Robert Petit was called to the Bar in 1988 and started his legal career as a Crown Prosecutor in Montreal for eight years eventually focusing on organised criminality and complex cases. From 1996 to 1999, he embarked on an international career starting as a Legal Officer in the Office of the Prosecutor of the International Criminal Tribunal for Rwanda. Subsequently between 1999 and 2004, he was a Legal Advisor for the United Nations Interim Administration Mission in Kosovo, a Prosecutor for the Serious Crimes Unit of the United Nations Missions of Support to East Timor, and a Senior Trial Attorney with the Office of the Prosecutor of the Special Court for Sierra Leone. In 2006, he was named by the United Nations as International Co Prosecutor of the Extraordinary Chambers in the Courts of Cambodia a position he held until September 2009 when he returned to Canada and his current position as Counsel with the War Crimes Section of Canada’s Federal Department of Justice.

+ BIO: David Crane

David M. Crane was appointed a professor of practice at Syracuse University College of Law in 2006 after having been a distinguished visiting professor for a year. He was the founding Chief Prosecutor of the Special Court for Sierra Leone (2002-05), appointed by the Secretary General of the U.N., Kofi Annan. With the rank of Undersecretary General, Prof. Crane’s mandate was to prosecute those who bear the greatest responsibility for war crimes, crimes against humanity, and other serious violations of international human rights committed during the civil war in Sierra Leone during the 1990’s. Among those he indicted was the President of Liberia, Charles Taylor, the first sitting African head of state to be held accountable. Prof. Crane was the first American since Justice Robert Jackson and Telford Taylor at Nuremberg, in 1945, to be Chief Prosecutor of an international war crimes tribunal.

Appointed to the U.S. Senior Executive Service in 1997, Prof. Crane has held numerous key positions, including Senior Inspector General, Department of Defense; Assistant General Counsel of the Defense, Intelligence Agency; and Waldemar A. Solf Professor of International Law at the U.S. Army Judge Advocate General’s School. Prof. Crane teaches international criminal law, international law, international humanitarian law, and national security law. He is on the faculty of the Institute for National Security and Counterterrorism, a joint venture with the Maxwell School of Public Citizenship at Syracuse University. Prof. Crane is on the leadership council of the American Bar Association’s International Law Section and is Chairman of its Blue Ribbon Panel on the International Criminal Court’s 2010 Review Session. He is a Fellow of the American Bar Association. In 2006-07, he founded Impunity Watch (www.impunitywatch.net) a law review and public service blog.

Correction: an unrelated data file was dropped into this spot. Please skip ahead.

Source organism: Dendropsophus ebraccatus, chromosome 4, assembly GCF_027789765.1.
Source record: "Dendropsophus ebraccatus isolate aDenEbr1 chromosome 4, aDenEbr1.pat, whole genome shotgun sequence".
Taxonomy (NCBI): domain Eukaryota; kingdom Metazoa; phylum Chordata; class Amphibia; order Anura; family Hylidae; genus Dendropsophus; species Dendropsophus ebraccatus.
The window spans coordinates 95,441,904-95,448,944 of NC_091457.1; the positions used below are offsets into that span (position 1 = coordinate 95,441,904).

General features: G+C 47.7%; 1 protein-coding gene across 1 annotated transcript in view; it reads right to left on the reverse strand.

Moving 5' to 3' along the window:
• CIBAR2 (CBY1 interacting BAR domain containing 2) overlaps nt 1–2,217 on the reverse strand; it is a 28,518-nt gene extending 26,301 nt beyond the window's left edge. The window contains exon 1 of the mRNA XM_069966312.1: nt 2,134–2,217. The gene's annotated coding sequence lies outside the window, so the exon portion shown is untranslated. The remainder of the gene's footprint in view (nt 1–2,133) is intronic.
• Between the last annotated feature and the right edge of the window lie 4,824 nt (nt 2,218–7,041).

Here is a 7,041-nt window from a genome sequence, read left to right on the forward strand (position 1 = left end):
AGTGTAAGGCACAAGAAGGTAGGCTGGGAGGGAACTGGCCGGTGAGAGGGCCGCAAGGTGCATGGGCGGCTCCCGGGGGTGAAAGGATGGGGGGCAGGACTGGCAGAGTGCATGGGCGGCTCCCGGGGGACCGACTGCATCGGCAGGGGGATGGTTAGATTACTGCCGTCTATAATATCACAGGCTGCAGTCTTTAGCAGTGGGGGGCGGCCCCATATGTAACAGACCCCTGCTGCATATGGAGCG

+ BIO: Jens Meierhenrich

Prior to joining the London School of Economics, Jens Meierhenrich taught at Harvard University. He is the author of numerous articles and books, including The Rationality of Genocide, The Structure of Genocide, and The Culture of Genocide (all forthcoming from Princeton University Press) as well as Genocide: A Very Short Introduction and Genocide: A Reader (both forthcoming from Oxford University Press). He just completed his book Lawfare (under review) and also recently authored The Legacies of Law (Cambridge University Press), which won the American Political Science Association’s 2009 Woodrow Wilson Foundation Award for the “best book published in the United States during the previous year in politics, government, or international affairs.” A Rhodes Scholar, he recently served in Trial Chamber II of the International Criminal Tribunal for the former Yugoslavia, and previously worked with Luis Moreno Ocampo, the Chief Prosecutor of the International Criminal Court.

+ BIO: David Scheffer

David Scheffer teaches International Human Rights Law, International Criminal Law, and Corporate Human Rights Responsibility. He supervises the International Externship Program and in 2007-08, received the Dean’s Teaching Award. Prof. Scheffer was previously the U.S. Ambassador at Large for War Crimes Issues (1997-2001) and led the U.S. delegation in U.N. talks establishing the International Criminal Court. During his ambassadorship, he negotiated and coordinated U.S. support for the establishment and operation of international and hybrid criminal tribunals and U.S. responses to atrocities. During the first term of the Clinton Administration, he was senior adviser and counsel to the U.S. Representative to the U.N., Dr. Madeleine Albright. Prof. Scheffer recently held visiting professorships at Georgetown and George Washington University. Earlier he taught at Duke and Columbia University School of International and Public Affairs. He has published extensively on international legal and political issues and appears regularly in the national and international media. Member of the New York and DC Bars, the American Society of International Law (formerly serving on the Executive Council), and the Council on Foreign Relations, he was Chairman of the Board of Directors of the International Law Students Association (2004-08).

He earned his AB from Harvard University, his BA (Honour School of Jurisprudence), Oxford University and LLM, Georgetown University. Prof. Scheffer has been a Senior Fellow, U.S. Institute of Peace; Senior Vice President, U.N. Association of the U.S.A.; Senior Associate, Carnegie Endowment for International Peace; Senior Consultant, Committee on Foreign Affairs, U.S. House of Representatives; International Affairs Fellow, Council on Foreign Relations; and Associate, Coudert Brothers.

Partner
Case Western Reserve University
Series
Lawfare